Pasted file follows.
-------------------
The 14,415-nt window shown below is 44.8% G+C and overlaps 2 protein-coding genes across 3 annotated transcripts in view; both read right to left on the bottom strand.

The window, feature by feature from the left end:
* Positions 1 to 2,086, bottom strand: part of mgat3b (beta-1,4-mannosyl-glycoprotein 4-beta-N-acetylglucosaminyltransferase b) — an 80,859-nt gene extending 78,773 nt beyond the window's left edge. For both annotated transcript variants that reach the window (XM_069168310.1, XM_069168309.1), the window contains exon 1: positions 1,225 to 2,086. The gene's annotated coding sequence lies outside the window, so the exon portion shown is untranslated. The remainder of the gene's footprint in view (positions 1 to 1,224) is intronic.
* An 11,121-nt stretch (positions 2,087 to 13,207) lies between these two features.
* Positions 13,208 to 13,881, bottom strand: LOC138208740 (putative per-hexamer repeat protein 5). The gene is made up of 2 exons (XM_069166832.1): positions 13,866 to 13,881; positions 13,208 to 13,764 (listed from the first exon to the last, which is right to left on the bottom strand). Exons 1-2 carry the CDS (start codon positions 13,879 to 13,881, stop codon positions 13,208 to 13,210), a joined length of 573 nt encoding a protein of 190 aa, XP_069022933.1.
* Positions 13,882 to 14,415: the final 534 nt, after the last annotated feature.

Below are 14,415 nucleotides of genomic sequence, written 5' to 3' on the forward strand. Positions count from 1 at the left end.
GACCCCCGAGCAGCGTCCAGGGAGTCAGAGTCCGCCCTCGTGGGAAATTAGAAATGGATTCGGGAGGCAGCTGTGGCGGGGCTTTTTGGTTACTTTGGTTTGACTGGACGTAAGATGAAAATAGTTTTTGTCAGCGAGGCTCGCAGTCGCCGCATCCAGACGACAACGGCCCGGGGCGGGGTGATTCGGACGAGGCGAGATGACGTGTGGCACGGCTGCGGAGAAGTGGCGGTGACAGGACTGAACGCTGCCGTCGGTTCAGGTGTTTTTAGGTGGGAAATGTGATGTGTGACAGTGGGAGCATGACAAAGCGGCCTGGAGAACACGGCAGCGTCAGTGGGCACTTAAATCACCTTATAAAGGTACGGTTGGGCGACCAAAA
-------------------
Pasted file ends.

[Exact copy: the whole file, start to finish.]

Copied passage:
The 14,415-nt window shown below is 44.8% G+C and overlaps 2 protein-coding genes across 3 annotated transcripts in view; both read right to left on the bottom strand.

The window, feature by feature from the left end:
* Positions 1 to 2,086, bottom strand: part of mgat3b (beta-1,4-mannosyl-glycoprotein 4-beta-N-acetylglucosaminyltransferase b) — an 80,859-nt gene extending 78,773 nt beyond the window's left edge. For both annotated transcript variants that reach the window (XM_069168310.1, XM_069168309.1), the window contains exon 1: positions 1,225 to 2,086. The gene's annotated coding sequence lies outside the window, so the exon portion shown is untranslated. The remainder of the gene's footprint in view (positions 1 to 1,224) is intronic.
* An 11,121-nt stretch (positions 2,087 to 13,207) lies between these two features.
* Positions 13,208 to 13,881, bottom strand: LOC138208740 (putative per-hexamer repeat protein 5). The gene is made up of 2 exons (XM_069166832.1): positions 13,866 to 13,881; positions 13,208 to 13,764 (listed from the first exon to the last, which is right to left on the bottom strand). Exons 1-2 carry the CDS (start codon positions 13,879 to 13,881, stop codon positions 13,208 to 13,210), a joined length of 573 nt encoding a protein of 190 aa, XP_069022933.1.
* Positions 13,882 to 14,415: the final 534 nt, after the last annotated feature.

Below are 14,415 nucleotides of genomic sequence, written 5' to 3' on the forward strand. Positions count from 1 at the left end.
GACCCCCGAGCAGCGTCCAGGGAGTCAGAGTCCGCCCTCGTGGGAAATTAGAAATGGATTCGGGAGGCAGCTGTGGCGGGGCTTTTTGGTTACTTTGGTTTGACTGGACGTAAGATGAAAATAGTTTTTGTCAGCGAGGCTCGCAGTCGCCGCATCCAGACGACAACGGCCCGGGGCGGGGTGATTCGGACGAGGCGAGATGACGTGTGGCACGGCTGCGGAGAAGTGGCGGTGACAGGACTGAACGCTGCCGTCGGTTCAGGTGTTTTTAGGTGGGAAATGTGATGTGTGACAGTGGGAGCATGACAAAGCGGCCTGGAGAACACGGCAGCGTCAGTGGGCACTTAAATCACCTTATAAAGGTACGGTTGGGCGACCAAAA